Planting of large quantities of specialist wetland plants directly into the lake bed will eventually provide habitat and food for the lake fauna and help maintain water quality.
While every effort will be made to keep the pathway around the lake open to the public during these works, for the safety of the public, there will be some times when we have to fully close the path or provide detours in short sections when large equipment is working.
We appreciate your understanding and patience while we complete this next phase in the Lake King remodelling project.
Heavy rainfall in the first few days of May, saw an influx of water into the Lake King wetland area with the lake reaching its capacity. This is the first time the lake has been full since it was extensively remodelled around 12 months ago to reduce the risks associated with the old leaking dam wall.
Recent additional works to expand the concrete spillway and improve the alignment and catchment of the inlet drain from the Golf Course are working well.
Planting within the water and around the water’s edge commenced on the first weekend in May. The appointed contractors estimate that it will take around six weeks to complete the planting of over 33,000 native plants at the site.
There is also a second concurrent landscaping project underway which will see further planting of native trees, shrubs and grasses around the Lake King land areas. Growing and planning for this stage is ongoing with planting programmed for over winter following advice from our nursery.
This project is jointly funded by a Federal Government Communities Environment Program grant and a significant financial contribution from the Rutherglen Park & Recreation Reserve Committee of Management. The members of Rutherglen’s Landcare group continue to provide valuable local knowledge and expertise on this project.
Planning has also commenced on a project to extend the irrigation system between Apex Park and Lake King. The increased irrigation system will aid the future establishment of grass in this area linking these two spaces. More to follow as planning progresses.
Murray Street Pathway Link
Project Engineers have also drawn up concept plans for a connecting pathway between the existing footpath on Murray Street and the gravel pathway link from Lake King. This accessible graded path is currently being reviewed by local community stakeholders and we hope to provide more information soon on its alignment and construction.
Construction works on Lake King continue with all major earthworks are complete as of the end of May. In the beginning of June the concrete spillway, outfall structure and refurbished viewing platform will be installed.
The next stage of the project will be construction of pathways, garden bed preparation and plant installation.
In the last week of March staff from the Victorian Fisheries Authority and the Department of Environment, Land, Water and Planning (DELWP), assisted by Council's civil works contractor and project manager, successfully caught and relocated a large number of native wildlife left in the last undisturbed pond within the Lake King remodelling area.
More than 250 short and long-neck turtles and dozens of small yellow belly fish were safely relocated into a newly remodelled and water filled section of Lake King to the south of the island. In addition around 16 mature yellow belly fish were relocated to join the Victorian Fisheries Authority breeding program in support of future stocking activities.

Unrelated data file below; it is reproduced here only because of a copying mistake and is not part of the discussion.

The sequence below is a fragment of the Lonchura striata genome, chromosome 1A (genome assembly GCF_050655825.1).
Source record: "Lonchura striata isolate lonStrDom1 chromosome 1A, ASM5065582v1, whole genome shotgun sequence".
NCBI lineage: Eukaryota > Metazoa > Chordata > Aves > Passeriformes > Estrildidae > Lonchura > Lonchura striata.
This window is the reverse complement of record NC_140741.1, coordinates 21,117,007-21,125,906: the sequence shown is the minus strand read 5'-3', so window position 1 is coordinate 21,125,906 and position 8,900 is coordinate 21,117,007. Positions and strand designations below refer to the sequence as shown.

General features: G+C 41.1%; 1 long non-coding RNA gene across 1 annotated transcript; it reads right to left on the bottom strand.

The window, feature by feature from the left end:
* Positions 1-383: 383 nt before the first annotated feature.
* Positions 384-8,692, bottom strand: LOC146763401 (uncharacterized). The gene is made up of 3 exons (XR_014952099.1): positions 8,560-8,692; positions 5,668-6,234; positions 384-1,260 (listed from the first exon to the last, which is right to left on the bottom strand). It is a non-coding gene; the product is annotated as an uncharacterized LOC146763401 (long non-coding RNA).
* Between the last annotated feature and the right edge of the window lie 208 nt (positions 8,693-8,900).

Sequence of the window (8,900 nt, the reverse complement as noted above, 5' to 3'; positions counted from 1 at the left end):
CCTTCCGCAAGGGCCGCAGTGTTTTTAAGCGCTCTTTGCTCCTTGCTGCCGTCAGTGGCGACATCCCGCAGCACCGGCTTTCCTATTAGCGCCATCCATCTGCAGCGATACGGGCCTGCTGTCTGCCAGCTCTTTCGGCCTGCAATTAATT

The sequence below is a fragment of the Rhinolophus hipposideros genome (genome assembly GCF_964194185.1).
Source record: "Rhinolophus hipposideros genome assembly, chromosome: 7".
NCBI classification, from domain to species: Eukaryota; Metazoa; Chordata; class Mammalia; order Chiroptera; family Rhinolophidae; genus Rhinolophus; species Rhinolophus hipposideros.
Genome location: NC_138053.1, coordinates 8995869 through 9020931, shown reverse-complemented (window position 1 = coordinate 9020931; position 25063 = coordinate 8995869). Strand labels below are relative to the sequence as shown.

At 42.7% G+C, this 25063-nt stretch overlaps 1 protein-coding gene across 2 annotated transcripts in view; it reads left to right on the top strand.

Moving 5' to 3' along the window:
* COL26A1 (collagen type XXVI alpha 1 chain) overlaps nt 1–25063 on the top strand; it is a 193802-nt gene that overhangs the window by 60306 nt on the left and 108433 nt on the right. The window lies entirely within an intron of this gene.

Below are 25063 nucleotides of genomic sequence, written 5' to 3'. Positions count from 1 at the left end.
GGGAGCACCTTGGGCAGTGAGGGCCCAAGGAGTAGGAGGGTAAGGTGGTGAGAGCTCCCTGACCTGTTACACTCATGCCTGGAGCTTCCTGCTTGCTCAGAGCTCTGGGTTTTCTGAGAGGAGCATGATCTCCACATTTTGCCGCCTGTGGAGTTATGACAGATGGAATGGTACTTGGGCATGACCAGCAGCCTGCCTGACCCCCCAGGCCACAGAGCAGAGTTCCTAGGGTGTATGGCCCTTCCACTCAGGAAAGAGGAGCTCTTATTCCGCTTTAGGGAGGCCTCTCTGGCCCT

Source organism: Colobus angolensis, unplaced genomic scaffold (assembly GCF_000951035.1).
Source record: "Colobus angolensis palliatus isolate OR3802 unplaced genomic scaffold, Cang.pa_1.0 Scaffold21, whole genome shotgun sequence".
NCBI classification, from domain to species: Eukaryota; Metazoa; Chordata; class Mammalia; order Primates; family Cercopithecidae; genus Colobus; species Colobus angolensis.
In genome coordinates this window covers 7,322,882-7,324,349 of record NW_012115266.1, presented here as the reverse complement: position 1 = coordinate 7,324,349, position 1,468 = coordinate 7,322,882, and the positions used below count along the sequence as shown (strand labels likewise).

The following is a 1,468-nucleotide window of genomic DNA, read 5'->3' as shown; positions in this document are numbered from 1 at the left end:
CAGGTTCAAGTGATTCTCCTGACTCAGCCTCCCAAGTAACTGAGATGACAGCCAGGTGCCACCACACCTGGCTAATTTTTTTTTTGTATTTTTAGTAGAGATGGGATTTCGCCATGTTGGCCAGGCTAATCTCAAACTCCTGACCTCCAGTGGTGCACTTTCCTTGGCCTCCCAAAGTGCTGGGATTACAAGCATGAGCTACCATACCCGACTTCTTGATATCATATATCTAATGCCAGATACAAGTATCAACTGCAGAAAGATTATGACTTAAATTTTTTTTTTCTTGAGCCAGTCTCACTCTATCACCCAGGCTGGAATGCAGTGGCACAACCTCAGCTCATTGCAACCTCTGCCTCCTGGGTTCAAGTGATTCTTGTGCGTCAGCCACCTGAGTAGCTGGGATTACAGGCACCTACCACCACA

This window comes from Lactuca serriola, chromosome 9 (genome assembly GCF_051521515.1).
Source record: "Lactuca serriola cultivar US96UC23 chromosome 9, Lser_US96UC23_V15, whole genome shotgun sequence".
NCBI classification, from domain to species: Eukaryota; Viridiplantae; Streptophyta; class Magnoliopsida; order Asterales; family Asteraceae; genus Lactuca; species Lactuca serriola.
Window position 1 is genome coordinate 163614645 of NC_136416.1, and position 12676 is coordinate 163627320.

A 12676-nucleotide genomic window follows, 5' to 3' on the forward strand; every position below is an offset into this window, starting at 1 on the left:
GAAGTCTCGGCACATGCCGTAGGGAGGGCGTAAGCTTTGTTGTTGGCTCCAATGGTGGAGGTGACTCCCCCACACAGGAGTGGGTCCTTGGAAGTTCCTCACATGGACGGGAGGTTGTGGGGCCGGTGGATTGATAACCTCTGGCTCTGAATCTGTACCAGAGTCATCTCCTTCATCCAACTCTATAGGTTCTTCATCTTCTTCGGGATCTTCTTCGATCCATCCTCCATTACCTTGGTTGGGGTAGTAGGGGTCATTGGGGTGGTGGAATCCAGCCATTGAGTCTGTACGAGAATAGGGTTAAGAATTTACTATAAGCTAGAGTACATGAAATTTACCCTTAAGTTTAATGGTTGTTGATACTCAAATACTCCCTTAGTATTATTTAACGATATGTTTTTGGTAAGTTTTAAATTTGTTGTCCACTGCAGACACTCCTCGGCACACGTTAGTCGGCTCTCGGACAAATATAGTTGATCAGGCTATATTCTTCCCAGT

This successful relocation will allow civil earthworks to be completed on the remodelling of the Western end of Lake King, all while taking care of our native wildlife.
As of mid-February earthworks have now commenced at Lake King to lower the dam wall and remodel the area. As a result, the walking track section over the dam wall is temporarily closed. However, the other walking tracks to the south and east are unaffected and remain open.
For your safety during the works, please keep out of the area and observe any construction signage. The civil works are expected to take up to 10 weeks, with landscaping to follow.
Updated 20 February 2020
Council was successful in securing a Commonwealth Government grant of almost $14,000 under the Communities Environment Program which will be used for native revegetation around the newly remodelled Lake King wetland area, providing habitat and food sources for native animals, fish and turtles.
The project is being coordinated by a small working group involving Council staff, the Rutherglen Park & Recreation Reserve Committee of Management and members of the Rutherglen Landcare Group.
Orders have now been placed for native plants which are indigenous to the area and planning will continue over the coming months in preparation for a large scale planting this Autumn and Winter when conditions are favourable. The working group will be calling for assistance from community members in the coming months to help facilitate the planting of the tube-stock plants.
In addition to this terrestrial planting project, Council has engaged a company to grow and plant a large quantity of specialist wetland plants in and around Lake King this coming Autumn/Winter planting season.
We are excited to see these two projects come to fruition and look forward to providing more information as planning progresses.
Why does the lake have to be modified?
A Hydrology Study and Consequence Assessment conducted in June 2013 determined that the dam wall was unsafe and posed a risk to infrastructure, property and to the Rutherglen community. The study concluded that:
Lake King either be decommissioned and converted into a wetland or water feature or,
Remedial works be carried out to the Dam wall to make it safe and compliant with ANGOLD Guidelines.